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Idaho Falls fire chief talks strategy with City Council

By By Jamie Ostroff
Published On: Oct 10 2013 06:30:38 PM CDT

Idaho Falls fire chief talks strategy with City Council

IDAHO FALLS, Idaho -

A lot of big decisions are on the horizon for the Idaho Falls Fire Department, including cutting back on the tens of thousands of dollars in overtime pay going to firefighters.

Fire Chief Dean Ellis talked to the Idaho Falls City Council during a work session Thursday and presented his ideas to fix the problem.

Ellis said the department was about $30,000 over its overtime budget for the past year. He said a lot of that was due to firefighters filling in for their injured colleagues.

To cut back on the overtime, Ellis said he could work with human resources to increase training opportunities for firefighters, keeping them safer on the job. He also suggested hiring three more firefighters to allow more room for someone to take time off, or adding an extra shift of part-time firefighters to fill in for full-time employees when they can't come to work.

The excessive overtime led to the closure of one fire station in Idaho Falls earlier this year. The City Council has since decided to re-open it.

Although the fire department went over its overtime budget, Ellis said it was actually under its total budget for the year. Both he and members of the city council felt, in hindsight, the hype and closure of a fire station was an excessive reaction.

"It's an election year, and anything you can grab hold of -- it's called the silly season," said city council President Ida Hardcastle. "I've been in enough election years to know that things rise to the top that don't merit rising to the top."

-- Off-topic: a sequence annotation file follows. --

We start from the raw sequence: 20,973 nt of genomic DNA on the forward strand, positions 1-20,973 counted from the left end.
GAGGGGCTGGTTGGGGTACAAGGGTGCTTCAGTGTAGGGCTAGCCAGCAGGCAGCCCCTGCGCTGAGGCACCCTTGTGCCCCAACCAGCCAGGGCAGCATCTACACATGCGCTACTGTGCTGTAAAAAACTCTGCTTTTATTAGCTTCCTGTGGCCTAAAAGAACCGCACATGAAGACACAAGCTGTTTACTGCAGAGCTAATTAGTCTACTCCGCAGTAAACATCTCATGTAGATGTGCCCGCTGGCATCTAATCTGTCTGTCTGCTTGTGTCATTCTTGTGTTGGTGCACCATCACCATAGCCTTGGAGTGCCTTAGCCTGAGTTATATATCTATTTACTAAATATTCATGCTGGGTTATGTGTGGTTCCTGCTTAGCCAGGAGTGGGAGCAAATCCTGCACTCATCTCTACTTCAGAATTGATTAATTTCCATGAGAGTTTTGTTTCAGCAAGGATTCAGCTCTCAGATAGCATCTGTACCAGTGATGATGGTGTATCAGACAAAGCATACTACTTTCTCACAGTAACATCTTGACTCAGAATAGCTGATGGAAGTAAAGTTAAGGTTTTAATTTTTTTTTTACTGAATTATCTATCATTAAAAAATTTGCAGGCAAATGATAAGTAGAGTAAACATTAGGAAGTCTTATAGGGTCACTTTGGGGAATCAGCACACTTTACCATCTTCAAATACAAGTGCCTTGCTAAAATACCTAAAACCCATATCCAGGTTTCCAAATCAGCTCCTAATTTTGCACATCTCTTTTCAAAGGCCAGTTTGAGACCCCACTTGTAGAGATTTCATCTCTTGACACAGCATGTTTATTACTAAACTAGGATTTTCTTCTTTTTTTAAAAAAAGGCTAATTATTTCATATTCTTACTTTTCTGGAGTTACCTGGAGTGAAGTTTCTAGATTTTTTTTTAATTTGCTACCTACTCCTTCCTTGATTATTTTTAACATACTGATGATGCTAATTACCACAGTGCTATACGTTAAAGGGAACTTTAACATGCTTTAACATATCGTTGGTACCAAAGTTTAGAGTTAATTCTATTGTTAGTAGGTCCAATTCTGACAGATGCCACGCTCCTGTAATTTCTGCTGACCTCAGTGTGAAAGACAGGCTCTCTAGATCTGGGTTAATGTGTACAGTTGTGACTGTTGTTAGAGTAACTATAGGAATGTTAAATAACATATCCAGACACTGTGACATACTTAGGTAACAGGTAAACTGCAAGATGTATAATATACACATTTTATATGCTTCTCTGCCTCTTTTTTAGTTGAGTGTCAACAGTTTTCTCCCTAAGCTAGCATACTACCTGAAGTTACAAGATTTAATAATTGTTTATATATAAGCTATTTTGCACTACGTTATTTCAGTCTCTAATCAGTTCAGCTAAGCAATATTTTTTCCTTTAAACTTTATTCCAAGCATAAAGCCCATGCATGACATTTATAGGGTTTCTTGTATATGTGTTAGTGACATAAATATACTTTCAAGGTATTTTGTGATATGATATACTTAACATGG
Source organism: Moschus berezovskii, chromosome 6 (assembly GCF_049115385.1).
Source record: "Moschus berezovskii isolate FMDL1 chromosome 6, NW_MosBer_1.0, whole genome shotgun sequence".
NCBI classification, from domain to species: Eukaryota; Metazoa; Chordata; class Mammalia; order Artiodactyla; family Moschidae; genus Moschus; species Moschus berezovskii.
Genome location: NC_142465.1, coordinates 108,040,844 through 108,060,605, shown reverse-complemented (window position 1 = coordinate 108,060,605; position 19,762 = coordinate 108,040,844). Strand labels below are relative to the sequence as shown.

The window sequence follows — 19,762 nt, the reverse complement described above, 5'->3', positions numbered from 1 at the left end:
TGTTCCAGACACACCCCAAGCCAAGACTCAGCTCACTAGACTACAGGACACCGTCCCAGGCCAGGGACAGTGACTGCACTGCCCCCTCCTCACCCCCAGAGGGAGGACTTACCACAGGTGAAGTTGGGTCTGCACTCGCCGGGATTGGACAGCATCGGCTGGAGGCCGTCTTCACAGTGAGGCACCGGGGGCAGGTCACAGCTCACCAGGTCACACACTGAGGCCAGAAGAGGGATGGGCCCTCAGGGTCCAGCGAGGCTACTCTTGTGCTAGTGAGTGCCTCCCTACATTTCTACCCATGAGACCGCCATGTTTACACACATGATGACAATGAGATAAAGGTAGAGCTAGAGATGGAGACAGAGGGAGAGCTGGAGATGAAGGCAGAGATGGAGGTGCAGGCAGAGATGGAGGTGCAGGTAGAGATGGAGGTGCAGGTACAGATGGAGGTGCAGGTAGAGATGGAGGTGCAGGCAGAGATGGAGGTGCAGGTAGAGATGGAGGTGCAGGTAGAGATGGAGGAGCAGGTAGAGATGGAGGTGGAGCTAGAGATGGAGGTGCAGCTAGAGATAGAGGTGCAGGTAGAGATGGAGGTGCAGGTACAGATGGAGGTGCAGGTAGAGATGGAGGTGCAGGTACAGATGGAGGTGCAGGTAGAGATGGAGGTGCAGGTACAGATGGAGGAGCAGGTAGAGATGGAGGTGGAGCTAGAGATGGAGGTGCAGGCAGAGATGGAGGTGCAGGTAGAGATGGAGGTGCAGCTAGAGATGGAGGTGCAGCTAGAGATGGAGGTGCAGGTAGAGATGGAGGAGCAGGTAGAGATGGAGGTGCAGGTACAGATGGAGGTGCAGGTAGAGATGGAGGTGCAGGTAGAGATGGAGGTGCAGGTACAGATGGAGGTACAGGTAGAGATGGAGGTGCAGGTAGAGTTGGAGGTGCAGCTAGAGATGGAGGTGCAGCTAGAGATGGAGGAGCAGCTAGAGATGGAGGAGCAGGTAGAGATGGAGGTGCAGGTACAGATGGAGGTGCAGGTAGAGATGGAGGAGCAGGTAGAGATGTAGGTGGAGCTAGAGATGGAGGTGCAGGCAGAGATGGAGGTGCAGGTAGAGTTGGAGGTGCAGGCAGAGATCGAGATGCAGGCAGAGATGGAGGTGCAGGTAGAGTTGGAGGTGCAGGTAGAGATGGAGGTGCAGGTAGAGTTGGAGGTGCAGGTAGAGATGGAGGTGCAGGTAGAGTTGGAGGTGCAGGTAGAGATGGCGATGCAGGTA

Hardcastle said she was impressed by Ellis' ideas to cut back on overtime.

The city also talked about the deteriorating fire station.

Earlier this year, the fire department discovered the floor in Station No. 1 was unable to support the weight of the emergency vehicles.

Since then, engineers analyzed the building. They determined it would cost roughly $300,000 to fix the floor, plus an extra $30,000 to fix a cracked wall that they said could give way in several years.

Ellis and the City Council discussed building a new fire station, instead of fixing the old one, which they said would be a short-term fix for a long-term problem.

"If we repair that floor, we lose all that basement space under there for our day room, our training area and a hose repair storage room," Ellis said.

"It is just a band-aid because that station does not meet the needs," Hardcastle said.

If the city decided to build a new fire station, it would not be for a long time. The council agreed that more research needed to be done before making such a big decision.

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